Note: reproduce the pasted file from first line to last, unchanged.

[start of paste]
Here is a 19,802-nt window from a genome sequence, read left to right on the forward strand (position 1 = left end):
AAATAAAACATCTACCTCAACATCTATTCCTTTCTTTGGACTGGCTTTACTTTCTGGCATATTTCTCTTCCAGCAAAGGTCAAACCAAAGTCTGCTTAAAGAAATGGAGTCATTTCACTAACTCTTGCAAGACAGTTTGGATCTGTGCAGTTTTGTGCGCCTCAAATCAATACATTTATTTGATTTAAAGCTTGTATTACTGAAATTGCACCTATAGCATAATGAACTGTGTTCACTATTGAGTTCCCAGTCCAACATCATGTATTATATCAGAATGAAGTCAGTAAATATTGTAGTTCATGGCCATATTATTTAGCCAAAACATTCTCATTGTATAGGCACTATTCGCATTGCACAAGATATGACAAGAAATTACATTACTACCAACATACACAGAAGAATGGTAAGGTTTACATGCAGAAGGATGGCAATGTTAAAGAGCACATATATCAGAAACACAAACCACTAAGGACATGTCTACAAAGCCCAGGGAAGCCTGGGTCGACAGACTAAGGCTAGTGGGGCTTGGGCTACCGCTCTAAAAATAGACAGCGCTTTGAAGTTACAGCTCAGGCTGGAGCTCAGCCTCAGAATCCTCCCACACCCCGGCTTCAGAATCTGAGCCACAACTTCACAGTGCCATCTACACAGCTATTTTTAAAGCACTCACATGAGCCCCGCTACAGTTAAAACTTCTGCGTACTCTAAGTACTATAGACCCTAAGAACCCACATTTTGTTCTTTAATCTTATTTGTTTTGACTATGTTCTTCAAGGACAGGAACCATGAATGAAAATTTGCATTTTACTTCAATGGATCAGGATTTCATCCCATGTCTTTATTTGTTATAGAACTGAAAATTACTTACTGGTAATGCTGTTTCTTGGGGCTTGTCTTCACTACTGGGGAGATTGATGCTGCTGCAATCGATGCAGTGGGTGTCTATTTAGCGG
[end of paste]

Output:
Here is a 19,802-nt window from a genome sequence, read left to right on the forward strand (position 1 = left end):
AAATAAAACATCTACCTCAACATCTATTCCTTTCTTTGGACTGGCTTTACTTTCTGGCATATTTCTCTTCCAGCAAAGGTCAAACCAAAGTCTGCTTAAAGAAATGGAGTCATTTCACTAACTCTTGCAAGACAGTTTGGATCTGTGCAGTTTTGTGCGCCTCAAATCAATACATTTATTTGATTTAAAGCTTGTATTACTGAAATTGCACCTATAGCATAATGAACTGTGTTCACTATTGAGTTCCCAGTCCAACATCATGTATTATATCAGAATGAAGTCAGTAAATATTGTAGTTCATGGCCATATTATTTAGCCAAAACATTCTCATTGTATAGGCACTATTCGCATTGCACAAGATATGACAAGAAATTACATTACTACCAACATACACAGAAGAATGGTAAGGTTTACATGCAGAAGGATGGCAATGTTAAAGAGCACATATATCAGAAACACAAACCACTAAGGACATGTCTACAAAGCCCAGGGAAGCCTGGGTCGACAGACTAAGGCTAGTGGGGCTTGGGCTACCGCTCTAAAAATAGACAGCGCTTTGAAGTTACAGCTCAGGCTGGAGCTCAGCCTCAGAATCCTCCCACACCCCGGCTTCAGAATCTGAGCCACAACTTCACAGTGCCATCTACACAGCTATTTTTAAAGCACTCACATGAGCCCCGCTACAGTTAAAACTTCTGCGTACTCTAAGTACTATAGACCCTAAGAACCCACATTTTGTTCTTTAATCTTATTTGTTTTGACTATGTTCTTCAAGGACAGGAACCATGAATGAAAATTTGCATTTTACTTCAATGGATCAGGATTTCATCCCATGTCTTTATTTGTTATAGAACTGAAAATTACTTACTGGTAATGCTGTTTCTTGGGGCTTGTCTTCACTACTGGGGAGATTGATGCTGCTGCAATCGATGCAGTGGGTGTCTATTTAGCGG